From this state of heightened or adjusted awareness, there is no longer any notion of time, nor concept of separation over distance. I can travel via noistomi, aohkii, wherever I please, instantaneously, searching for answers to whatever questions happen to be most relevant in the moment. On this particular occasion, I want to return to the events of earlier in the day, when ki’naksaapo’p ki niisto drove to miistsi kawahkoistsi ki ni’tommoistsi west of Nanton to visit aitapisskoistsi. I sought to re-experience our encounters with these places from the perspective of this different form of consciousness, to feel around for anything I may have missed when relying on a more limited set of sensory capacities.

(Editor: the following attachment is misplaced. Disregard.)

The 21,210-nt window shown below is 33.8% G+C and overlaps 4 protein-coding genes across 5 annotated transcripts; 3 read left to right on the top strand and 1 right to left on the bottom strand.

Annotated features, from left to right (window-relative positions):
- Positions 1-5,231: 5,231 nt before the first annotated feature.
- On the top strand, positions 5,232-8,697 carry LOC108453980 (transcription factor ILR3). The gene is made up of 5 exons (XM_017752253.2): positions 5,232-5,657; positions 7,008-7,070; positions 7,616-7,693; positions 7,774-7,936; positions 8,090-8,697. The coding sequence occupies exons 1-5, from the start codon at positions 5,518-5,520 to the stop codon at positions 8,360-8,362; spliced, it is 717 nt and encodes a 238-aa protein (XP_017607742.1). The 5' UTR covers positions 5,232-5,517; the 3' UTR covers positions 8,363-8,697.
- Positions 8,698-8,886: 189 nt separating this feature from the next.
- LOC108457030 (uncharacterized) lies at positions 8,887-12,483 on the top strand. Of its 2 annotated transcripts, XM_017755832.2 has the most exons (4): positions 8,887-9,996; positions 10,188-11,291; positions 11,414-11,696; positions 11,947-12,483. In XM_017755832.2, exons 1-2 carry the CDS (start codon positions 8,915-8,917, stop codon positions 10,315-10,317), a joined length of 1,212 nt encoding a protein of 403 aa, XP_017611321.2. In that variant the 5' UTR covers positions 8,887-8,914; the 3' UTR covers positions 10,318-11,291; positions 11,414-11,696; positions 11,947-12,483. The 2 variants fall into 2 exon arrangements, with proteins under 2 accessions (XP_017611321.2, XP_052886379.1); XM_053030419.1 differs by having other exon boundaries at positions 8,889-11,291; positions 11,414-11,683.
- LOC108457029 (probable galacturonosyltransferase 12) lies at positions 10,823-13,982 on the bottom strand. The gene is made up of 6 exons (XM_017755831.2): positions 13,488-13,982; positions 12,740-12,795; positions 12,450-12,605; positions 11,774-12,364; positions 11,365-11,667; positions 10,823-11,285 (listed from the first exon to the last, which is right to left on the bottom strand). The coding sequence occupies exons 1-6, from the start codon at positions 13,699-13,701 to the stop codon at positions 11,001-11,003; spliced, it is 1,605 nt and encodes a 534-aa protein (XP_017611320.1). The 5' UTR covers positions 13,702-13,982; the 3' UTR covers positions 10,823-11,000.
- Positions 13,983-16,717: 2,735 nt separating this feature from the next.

Our first stop that day had been at aakiipisskaan, where ki’naksaapo’p hoped to get some film footage of omiksi kakanottsstookiikoaiksi I’d photographed on my recent pass through the area. We were lucky, or perhaps aakiipisskaan had been awaiting our arrival. On the walk over to the jump, I found my first mi’ksikatsi oyiiyis, hidden under some gooseberry brush high on the ridge. Then, when we entered omi pisskaan, we found not only the nested chicks, but also a full-grown kakanottsstooki, perched picturesquely on a rock shelf just below the ancient carving of iipisowahsi. It was, in fact, the same shelf where I’d left ninnisskimm overnight during sa’aiki’somm, in an attempt to gain naatoyiipaapao’kaanistsi. That prior evening, as I drove in the dark toward Edmonton, I’d experienced a doubling of noistomi – one self in the vehicle, another walking the path to aakiipisskaan. Ki as the latter self rounded the cliff-side ki approached the hollow of the rock shelf, I encountered a man there, waiting, silent. The features of ma ninna were not distinct enough to describe in any detail. He was more phantom than physical. He was old, but young. At first my skin crawled when I recognized his presence, but I pushed this initial fear aside ki followed as he led me further along the cliff-face, into a low-ceiling cave. I knew this place well. The cave had a long, narrow window facing across omi kawahkoyi. Ki as I stood there with ma ninna, he made a sign as if shooting an arrow out through the gap, toward some rock formations on the opposite side. The next day, I’d returned to collect ninnisskimm, ki imagined that ma ninna would be there when I came to the shelf. He wasn’t. Nor, to my surprise, was ninnisskimm. Then I looked down into some crevices in the rock, ki found it, the leather strap that transformed it into a necklace eaten cleanly away by rodents. Annohk, what remains of that innisskimm, my first sacred transfer, binds the top of a small skinitsimaan that holds some of nisaaamistsi.